The head of the Roman goddess Minerva (Greek goddess Athena) appeared in the center of an oval. Surrounding it in French was "Sous les lois de Minerve nous devenons tous frères" (English: Under the laws of Minerva, we all become brothers). This was expanded to "et soeurs" (English: "and sisters") in 2015.
Minerva was originally patroness of the arts and crafts, but had over time evolved to become an icon of the Scientific Revolution and the Enlightenment. By the late 18th century she had had indeed come to represent all of those qualities that might be wished for in a rational, virtuous, prudent, wise, and "scientific" man.
See also: List of presidents of Union College
Union College has had nineteen presidents since its founding in 1795. The school has the distinction of having had the longest serving college or university president in the history of the United States, Eliphalet Nott (62 years).
The current president is David R. Harris (2018–present).
During the first half of the 19th century, students in American colleges would have encountered a very similar course of study, a curriculum with sturdy foundations in the traditional liberal arts. But by the 1820s all of this began to change.
Although Latin and Greek remained a part of the curriculum, new subjects were adopted that offered more readily apparent application to the busy commercial life of the new nation. Accordingly, French was gradually introduced into the college curriculum, sometimes as a substitute for Greek or Hebrew.
One approach to modernization was the so-called "parallel course of study" in scientific and "literary" subjects. This offered a scientific curriculum in parallel to the classical curriculum, for those students wishing a more modern treatment of modern languages, mathematics, and science, equal in dignity to the traditional course of study.
Union College commenced a parallel scientific curriculum in 1828. Its civil engineering program, introduced in 1845, was the first of its kind at an American liberal arts college. So successful were Union's reform efforts that by 1839 the college had one of the largest faculties in American higher education and an enrollment surpassed only by Yale.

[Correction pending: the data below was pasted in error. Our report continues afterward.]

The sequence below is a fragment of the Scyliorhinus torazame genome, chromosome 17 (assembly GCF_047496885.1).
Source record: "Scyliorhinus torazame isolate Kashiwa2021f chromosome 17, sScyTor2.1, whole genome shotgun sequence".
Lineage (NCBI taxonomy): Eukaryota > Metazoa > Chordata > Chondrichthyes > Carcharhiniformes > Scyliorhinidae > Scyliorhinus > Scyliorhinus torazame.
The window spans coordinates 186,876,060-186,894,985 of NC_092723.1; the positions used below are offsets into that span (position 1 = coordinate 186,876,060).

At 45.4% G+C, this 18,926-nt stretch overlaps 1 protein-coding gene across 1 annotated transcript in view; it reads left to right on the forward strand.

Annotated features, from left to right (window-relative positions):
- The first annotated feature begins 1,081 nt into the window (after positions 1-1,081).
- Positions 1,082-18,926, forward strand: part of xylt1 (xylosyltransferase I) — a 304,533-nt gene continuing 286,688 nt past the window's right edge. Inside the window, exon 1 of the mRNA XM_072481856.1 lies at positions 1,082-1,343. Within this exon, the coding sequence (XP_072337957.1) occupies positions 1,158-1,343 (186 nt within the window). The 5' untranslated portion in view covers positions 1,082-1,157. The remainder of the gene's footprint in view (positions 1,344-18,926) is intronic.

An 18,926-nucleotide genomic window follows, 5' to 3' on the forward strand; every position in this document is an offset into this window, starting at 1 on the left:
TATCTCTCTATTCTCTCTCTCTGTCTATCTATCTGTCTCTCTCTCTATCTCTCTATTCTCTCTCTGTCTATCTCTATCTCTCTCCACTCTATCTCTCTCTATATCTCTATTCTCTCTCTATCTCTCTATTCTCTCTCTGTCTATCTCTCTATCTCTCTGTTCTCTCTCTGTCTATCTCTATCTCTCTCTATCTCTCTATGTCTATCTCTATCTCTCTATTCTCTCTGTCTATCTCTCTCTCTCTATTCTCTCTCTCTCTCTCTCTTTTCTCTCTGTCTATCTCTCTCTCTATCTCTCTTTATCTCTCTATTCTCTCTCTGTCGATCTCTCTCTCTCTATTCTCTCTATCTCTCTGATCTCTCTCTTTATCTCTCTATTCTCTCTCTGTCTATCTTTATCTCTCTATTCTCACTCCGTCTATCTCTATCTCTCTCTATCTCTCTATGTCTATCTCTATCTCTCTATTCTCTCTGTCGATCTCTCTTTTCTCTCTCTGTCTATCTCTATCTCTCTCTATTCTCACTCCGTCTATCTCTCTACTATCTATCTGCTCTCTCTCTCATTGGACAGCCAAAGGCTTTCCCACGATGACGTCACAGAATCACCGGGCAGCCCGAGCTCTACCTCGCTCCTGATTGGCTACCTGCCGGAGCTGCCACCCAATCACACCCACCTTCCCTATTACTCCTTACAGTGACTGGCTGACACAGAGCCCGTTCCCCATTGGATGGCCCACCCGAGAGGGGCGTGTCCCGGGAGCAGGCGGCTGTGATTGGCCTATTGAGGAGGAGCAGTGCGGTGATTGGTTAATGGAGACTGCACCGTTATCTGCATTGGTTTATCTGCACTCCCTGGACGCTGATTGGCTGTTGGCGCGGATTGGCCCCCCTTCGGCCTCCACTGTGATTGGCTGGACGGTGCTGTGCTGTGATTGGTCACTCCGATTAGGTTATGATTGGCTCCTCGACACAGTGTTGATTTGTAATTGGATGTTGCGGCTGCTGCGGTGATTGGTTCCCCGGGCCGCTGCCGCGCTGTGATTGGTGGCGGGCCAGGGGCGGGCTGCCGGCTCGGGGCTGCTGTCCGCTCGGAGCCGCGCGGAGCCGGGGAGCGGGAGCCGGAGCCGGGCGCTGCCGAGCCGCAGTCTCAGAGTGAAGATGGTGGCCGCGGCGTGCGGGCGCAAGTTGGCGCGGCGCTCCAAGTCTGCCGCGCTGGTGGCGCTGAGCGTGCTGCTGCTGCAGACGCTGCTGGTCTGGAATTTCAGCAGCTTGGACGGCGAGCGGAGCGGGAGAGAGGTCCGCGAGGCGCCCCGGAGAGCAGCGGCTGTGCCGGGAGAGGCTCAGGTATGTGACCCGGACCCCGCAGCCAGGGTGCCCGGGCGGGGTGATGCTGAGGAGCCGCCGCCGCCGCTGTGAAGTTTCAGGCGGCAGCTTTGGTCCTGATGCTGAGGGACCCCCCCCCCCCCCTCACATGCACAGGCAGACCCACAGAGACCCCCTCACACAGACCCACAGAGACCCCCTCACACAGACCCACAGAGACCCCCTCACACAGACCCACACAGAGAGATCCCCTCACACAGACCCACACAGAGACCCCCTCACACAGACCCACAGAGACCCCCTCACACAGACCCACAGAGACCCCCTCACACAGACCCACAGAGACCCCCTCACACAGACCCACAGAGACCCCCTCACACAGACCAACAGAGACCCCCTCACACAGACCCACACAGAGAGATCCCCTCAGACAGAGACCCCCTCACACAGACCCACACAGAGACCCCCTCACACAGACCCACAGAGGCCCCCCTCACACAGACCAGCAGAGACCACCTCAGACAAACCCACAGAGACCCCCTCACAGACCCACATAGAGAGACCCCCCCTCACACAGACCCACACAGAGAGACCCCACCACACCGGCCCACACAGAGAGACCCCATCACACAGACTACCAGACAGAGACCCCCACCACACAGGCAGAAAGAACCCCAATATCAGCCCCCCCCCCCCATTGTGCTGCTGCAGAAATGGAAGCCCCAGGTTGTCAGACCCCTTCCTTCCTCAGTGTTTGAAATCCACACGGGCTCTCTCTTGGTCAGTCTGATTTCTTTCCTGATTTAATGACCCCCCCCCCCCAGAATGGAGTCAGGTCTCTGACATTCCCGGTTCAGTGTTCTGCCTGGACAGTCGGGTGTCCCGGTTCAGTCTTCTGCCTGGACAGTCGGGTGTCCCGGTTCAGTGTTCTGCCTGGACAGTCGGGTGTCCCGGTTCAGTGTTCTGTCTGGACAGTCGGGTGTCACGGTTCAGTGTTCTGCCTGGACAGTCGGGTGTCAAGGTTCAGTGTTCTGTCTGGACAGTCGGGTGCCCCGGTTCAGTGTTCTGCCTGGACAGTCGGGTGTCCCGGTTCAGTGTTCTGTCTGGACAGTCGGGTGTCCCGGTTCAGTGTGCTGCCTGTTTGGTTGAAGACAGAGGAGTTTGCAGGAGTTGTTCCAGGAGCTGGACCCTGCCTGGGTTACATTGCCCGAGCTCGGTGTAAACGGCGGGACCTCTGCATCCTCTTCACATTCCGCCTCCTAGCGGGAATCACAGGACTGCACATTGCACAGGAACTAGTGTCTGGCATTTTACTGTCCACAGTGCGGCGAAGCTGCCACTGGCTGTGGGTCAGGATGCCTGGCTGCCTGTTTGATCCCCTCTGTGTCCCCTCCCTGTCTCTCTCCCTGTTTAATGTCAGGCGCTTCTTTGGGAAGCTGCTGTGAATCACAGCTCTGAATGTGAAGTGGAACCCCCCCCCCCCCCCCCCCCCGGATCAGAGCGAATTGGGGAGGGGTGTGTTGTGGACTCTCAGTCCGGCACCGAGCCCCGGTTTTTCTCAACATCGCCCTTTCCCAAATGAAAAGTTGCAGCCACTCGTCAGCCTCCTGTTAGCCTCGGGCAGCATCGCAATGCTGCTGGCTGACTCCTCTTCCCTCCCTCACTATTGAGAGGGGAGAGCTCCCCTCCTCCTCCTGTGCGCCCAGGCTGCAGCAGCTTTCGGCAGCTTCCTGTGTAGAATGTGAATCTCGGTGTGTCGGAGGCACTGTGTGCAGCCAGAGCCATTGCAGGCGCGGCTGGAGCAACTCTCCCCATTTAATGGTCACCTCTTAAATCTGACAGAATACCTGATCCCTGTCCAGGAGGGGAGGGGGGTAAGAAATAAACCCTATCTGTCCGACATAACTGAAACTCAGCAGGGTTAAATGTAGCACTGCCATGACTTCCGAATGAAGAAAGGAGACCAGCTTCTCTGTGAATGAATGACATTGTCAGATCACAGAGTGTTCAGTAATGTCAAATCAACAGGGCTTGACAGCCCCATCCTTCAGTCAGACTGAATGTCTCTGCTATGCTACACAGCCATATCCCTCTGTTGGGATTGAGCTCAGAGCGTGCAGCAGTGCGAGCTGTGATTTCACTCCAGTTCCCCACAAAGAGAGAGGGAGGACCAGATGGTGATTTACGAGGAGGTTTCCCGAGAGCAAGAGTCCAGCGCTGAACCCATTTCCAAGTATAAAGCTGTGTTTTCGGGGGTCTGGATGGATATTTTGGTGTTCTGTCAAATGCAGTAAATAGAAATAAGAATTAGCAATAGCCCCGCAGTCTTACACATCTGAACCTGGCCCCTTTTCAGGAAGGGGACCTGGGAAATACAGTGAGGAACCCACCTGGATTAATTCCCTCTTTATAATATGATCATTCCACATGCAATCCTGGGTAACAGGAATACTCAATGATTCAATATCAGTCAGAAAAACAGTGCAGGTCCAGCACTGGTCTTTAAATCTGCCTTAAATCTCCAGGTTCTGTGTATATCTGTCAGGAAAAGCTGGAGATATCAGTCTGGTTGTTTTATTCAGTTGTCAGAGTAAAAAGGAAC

After Union College received its charter in 1795 the college began conducting classes on the upper floor, while a grammar school continued to be conducted on the lower. It soon became clear that this space would prove inadequate for the growing college. Construction soon began on a three-story building, possibly influenced by Princeton's Nassau Hall, that was occupied in 1804. Two dormitories were constructed nearby.
Eliphalet Nott became college president that year, and envisioned an expanding campus to accommodate a growing school. In 1806 a large tract of land was acquired to the east of the Downtown Schenectady, on a gentle slope up from the Mohawk River and facing nearly due west. In 1812 French architect Joseph-Jacques Ramée, equally skilled in landscapes and structures, was then hired to draw up a comprehensive plan for the new campus. Ramée worked on drawings for about a year, and construction of two of the college buildings proceeded quickly enough to permit occupation in 1814. The Union College campus thus became the first comprehensively planned college campus in the United States.
Nott Memorial: Designed by Edward Tuckerman Potter (class of 1853), this building derived from the central rotunda in the original Ramée Plan. While it was probably intended to be a chapel in its original conception, the Nott Memorial's primary purpose when finally built was aesthetic. It served as the library until 1961 when Schaffer Library was built. Its design bears some resemblance to the Radcliffe Camera at Oxford University. The building was added to the National Register of Historic Places in 1972 and designated a National Historic Landmark in 1986. The building was restored between 1993 and 1995 and today is the centerpiece of the campus.
North and South College: The first college buildings using Ramée's plans, the pair were started in 1812 and occupied in 1814. Serving as dormitories, both buildings included faculty residences at each end until well into the 20th century.
Memorial Chapel: Memorial Chapel was constructed between 1924 and 1925 to serve as the central college chapel and to honor Union graduates who lost their lives serving during wartime. The names of Union alumni who died in World War I and World War II appear on its south wall, flanked by portraits of college presidents.